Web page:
Teen fashion retailer rue21, in which Apax Partners owns a 63.4 percent stake, plans to raise up to $125 million in an initial public offering.
Bank of America Merrill Lynch, Goldman Sachs, JPMorgan and Piper Jaffrey will underwrite the IPO, proceeds of which will be used to pay down the company’s some $29 million in debt, according to documents filed with the Securities and Exchange Commission.
The company operates 500 stores in 43 states and has plans to add 100 more stores next year.
rue21: the latest to file an IPO
Saunders Karp & Megrue, a US mid-market firm that merged with Apax’s US team in 2005, had owned a 50 percent stake in the company, previously known as Pennsylvania Fashions with subsidiaries including rue21 and Stock Room. The company filed for bankruptcy in 2002, re-emerging in 2003.
The rue21 registration is the latest in a series of IPO filings from private equity-backed companies. Some market participants caution, however, that not every company that files for an IPO will actually go public.
“It was not unusual in the past, and I suspect it will not be unusual in the future, to see parallel processes,” Mark Bergman, co-head of the securities and capital markets group at Paul, Weiss, Rifkind, Wharton & Garrison, previously told PEO.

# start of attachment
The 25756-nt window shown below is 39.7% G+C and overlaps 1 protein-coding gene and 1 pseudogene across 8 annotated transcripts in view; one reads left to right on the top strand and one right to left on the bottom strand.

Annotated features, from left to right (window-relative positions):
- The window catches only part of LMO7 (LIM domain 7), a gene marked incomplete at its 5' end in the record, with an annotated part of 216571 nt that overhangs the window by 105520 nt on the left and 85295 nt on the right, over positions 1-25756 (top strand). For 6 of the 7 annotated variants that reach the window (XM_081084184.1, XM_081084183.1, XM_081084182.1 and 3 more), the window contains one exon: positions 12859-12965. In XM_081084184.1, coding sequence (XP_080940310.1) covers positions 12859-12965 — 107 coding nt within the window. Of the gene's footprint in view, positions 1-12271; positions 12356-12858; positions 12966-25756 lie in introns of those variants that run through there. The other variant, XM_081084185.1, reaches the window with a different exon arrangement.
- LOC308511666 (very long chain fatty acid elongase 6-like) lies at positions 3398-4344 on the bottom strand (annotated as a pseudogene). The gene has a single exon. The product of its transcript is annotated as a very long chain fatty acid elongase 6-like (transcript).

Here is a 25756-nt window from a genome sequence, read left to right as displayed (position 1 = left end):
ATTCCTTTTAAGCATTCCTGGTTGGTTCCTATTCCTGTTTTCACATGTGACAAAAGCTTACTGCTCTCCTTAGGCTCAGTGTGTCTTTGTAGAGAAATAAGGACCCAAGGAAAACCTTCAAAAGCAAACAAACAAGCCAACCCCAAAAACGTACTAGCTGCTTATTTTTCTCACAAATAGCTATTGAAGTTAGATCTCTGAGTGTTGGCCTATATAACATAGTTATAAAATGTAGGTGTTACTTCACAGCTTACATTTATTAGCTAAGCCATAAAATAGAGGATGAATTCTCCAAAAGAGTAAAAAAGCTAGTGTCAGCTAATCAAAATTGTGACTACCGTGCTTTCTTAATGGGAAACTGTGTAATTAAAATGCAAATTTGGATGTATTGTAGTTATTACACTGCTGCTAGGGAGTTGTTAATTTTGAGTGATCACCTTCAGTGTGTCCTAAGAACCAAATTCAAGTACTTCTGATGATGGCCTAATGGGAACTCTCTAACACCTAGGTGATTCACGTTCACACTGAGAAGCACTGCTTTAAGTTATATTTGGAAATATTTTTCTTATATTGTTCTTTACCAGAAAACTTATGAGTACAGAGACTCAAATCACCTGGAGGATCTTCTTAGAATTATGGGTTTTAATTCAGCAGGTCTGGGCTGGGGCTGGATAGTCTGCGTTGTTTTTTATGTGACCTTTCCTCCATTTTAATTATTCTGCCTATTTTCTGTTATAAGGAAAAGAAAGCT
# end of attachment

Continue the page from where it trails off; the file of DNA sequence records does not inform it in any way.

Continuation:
Parallel or dual track processes, whereby the private equity sponsor simultaneously prepares an IPO and an M&A exit and then ultimately chooses whichever best suits it purposes, continue to be common, market participants say.
Apax has most recently been in the news for a reported $150 million loss on publishing company Incisive Media. Incisive is now controlled by lenders following a restructuring that addressed “issues arising from the debt finance” from Apax’s purchase of the company and subsequent add-on of American Lawyer Media, according to a statement.
Apax acquired its interest in Incisive after it led a £275 million management buyout of the business in 2006. Incisive has since made several acquisitions, including the purchase of US rival American Lawyer Media for $630 million in 2007. Its debt has been increased by more than seven times the amount it carried prior to the Apax takeover.